Adam Gretz is a writer for Pro Hockey Talk on NBC Sports. Drop him a line at phtblog@nbcsports.com or follow him on Twitter @AGretz.

Where do Hughes, Kakko fit in respective lineups?

Getty
5 Comments

The top two picks from the 2019 NHL Entry Draft have both signed their entry-level contracts. Finnish winger Kaapo Kakko signed his deal with the New York Rangers on Thursday, while American center Jack Hughes inked his contract with the New Jersey earlier this morning.

Barring an injury, both Hughes and Kakko will be in their teams’ respective lineups once the regular season kicks off in October. But how will they fit into those lineups? Will they both get to play an offensive role for their team this year?

Let’s start with Jack Hughes. 

The Devils have to sign restricted free agents Pavel Zacha, Mirco Mueller, Will Butcher and Connor Carrick, so they still have almost $20 million in cap space to do so. Even if they bring every one of those players back, they still have to money to add a quality player or two via free agency (there’s not much left) or via trade.

Currently on their roster, the Devils have Nico Hischier, Zacha and Travis Zajac down the middle. When Taylor Hall was healthy last season, he spent a good chunk of time playing with Hischier, so there’s no reason to believe that those two won’t be reunited again once the training camp starts. That duo could either play with free-agent signing Wayne Simmonds or veteran Kyle Palmieri.

Of all the forwards on the Devils roster, Hischier spent the most time on the ice with Palmieri, so a top line of Hall, Hischier and Palmieri could terrorize opposing teams all season. If head coach John Hynes decides to play those three together, what’s left for Hughes?

Again, assuming they don’t add a major piece to the roster between now and the start of the season, Hughes could end up centering the second line with Wayne Simmonds on one wing. Simmonds isn’t the same player he was a couple of seasons ago but playing a big-bodied veteran who isn’t shy about throwing his weight around next to Hughes could be a good idea.

Playing the 18-year-old on a second line would also allow him to get “easier” matchups, as teams will likely focus their energy on stopping the top three offensive weapons.

Hughes will also certainly contribute on the power play, as he has the speed and offensive instincts to be a difference maker in that area right away.

The Devils have been conservative with Hischier’s ice time in his first three seasons (he’s averaged 16:19, 18:23, and 18:06). Will they automatically give Hughes 20-plus minutes per game? That’s unlikely. But Hughes might be more NHL-ready than Hischier was at the same age. So don’t be surprised if he’s somewhere in the 17 to 19-minute range when his first year is over.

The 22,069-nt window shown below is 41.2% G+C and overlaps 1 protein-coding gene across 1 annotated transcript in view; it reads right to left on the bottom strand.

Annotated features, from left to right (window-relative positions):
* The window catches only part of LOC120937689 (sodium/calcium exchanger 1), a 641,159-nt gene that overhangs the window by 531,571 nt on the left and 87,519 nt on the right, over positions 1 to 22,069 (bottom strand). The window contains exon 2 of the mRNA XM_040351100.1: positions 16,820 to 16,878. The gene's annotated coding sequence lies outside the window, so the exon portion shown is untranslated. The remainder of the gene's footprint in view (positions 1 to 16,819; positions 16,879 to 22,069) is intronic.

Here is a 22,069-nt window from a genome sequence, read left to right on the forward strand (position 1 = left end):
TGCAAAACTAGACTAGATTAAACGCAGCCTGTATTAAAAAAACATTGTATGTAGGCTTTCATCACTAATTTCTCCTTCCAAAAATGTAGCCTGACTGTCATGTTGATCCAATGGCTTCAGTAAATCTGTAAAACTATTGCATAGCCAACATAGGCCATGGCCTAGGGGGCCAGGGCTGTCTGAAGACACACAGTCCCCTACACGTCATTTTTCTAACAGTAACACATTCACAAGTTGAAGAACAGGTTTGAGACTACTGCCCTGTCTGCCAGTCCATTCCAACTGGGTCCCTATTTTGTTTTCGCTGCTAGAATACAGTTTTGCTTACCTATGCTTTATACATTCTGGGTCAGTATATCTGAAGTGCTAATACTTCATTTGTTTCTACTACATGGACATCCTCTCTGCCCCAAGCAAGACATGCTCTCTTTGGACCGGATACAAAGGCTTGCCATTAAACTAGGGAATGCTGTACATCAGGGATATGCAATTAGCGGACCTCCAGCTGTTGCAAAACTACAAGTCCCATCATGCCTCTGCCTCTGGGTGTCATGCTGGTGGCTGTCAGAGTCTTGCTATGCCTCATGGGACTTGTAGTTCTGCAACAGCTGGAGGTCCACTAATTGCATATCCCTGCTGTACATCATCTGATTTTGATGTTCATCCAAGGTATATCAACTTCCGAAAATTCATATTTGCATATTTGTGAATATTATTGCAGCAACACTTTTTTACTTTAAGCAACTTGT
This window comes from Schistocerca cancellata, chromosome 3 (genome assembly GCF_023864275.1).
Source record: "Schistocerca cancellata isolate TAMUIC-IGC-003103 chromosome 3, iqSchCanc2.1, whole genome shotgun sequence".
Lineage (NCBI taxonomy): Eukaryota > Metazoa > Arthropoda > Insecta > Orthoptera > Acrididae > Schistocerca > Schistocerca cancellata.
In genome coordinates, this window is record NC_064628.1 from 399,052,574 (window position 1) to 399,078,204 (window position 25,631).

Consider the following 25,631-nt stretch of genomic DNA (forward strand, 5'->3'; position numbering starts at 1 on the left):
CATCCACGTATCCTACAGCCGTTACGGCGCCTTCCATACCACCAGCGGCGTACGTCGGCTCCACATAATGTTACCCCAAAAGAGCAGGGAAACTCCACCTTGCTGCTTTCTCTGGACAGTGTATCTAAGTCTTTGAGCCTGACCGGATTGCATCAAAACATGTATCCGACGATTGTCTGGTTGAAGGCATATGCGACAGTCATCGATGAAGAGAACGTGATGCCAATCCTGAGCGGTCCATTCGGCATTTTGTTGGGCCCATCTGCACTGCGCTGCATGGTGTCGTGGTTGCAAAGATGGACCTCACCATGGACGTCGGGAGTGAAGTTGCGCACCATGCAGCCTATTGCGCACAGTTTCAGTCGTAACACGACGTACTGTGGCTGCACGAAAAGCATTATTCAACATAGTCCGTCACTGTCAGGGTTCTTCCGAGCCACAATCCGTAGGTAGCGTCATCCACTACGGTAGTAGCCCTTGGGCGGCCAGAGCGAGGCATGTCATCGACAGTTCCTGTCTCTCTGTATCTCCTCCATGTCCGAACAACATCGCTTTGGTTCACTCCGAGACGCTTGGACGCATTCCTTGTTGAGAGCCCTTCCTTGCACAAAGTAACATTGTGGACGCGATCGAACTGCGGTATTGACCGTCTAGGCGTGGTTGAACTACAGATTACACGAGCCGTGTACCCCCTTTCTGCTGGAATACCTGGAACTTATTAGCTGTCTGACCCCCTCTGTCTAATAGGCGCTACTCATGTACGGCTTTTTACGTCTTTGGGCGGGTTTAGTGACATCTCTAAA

How about Kappo Kakko?

Well Kakko’s adjustment to the NHL might be a little smoother because he’s probably going to break into the league as a winger. Playing at this level at 18 years old is never easy, but the fact that he doesn’t have to worry about the defensive responsibilities of playing center should help facilitate offense.

The Rangers have made some improvements to their roster this summer. Their biggest splash came in free agency, as they were able to sign Russian forward Artemi Panarin to a long-term contract. Panarin, who immediately becomes the best winger on the roster, could line up next to Mikka Zibanejad, who is the best center on the team. Head coach David Quinn could add Chris Kreider or Pavel Buchnevich to that line, or he could also place Kakko there depending on how aggressive they want to be with their prized rookie.

After Zibanejad, the Rangers are extremely young down the middle. Brett Howden and Lias Anderson are 21 and 20 respectively, and they’ll be leaned on heavily to contribute offensively this season. But do the Rangers really want to line up a rookie with another young player trying to learn how to play center? Probably not.

So there’s a very real chance that Kakko could get quality even-strength minutes next to Zibanejad and Panarin. If that doesn’t end up happening, he’ll likely play with a young center and a veteran like Chris Kreider or Pavel Buchnevich.

Like Hughes, Kakko will see a good amount of time on the power play. The 18-year-old has put up points at every level which says a lot about his offensive upside. Giving him added time and space on the man-advantage could make his first year a season to remember.

We should witness a great battle for the Calder Trophy this season.

Joey Alfieri is a writer for Pro Hockey Talk on NBC Sports. Drop him a line at phtblog@nbcsports.com or follow him on Twitter @joeyalfieri.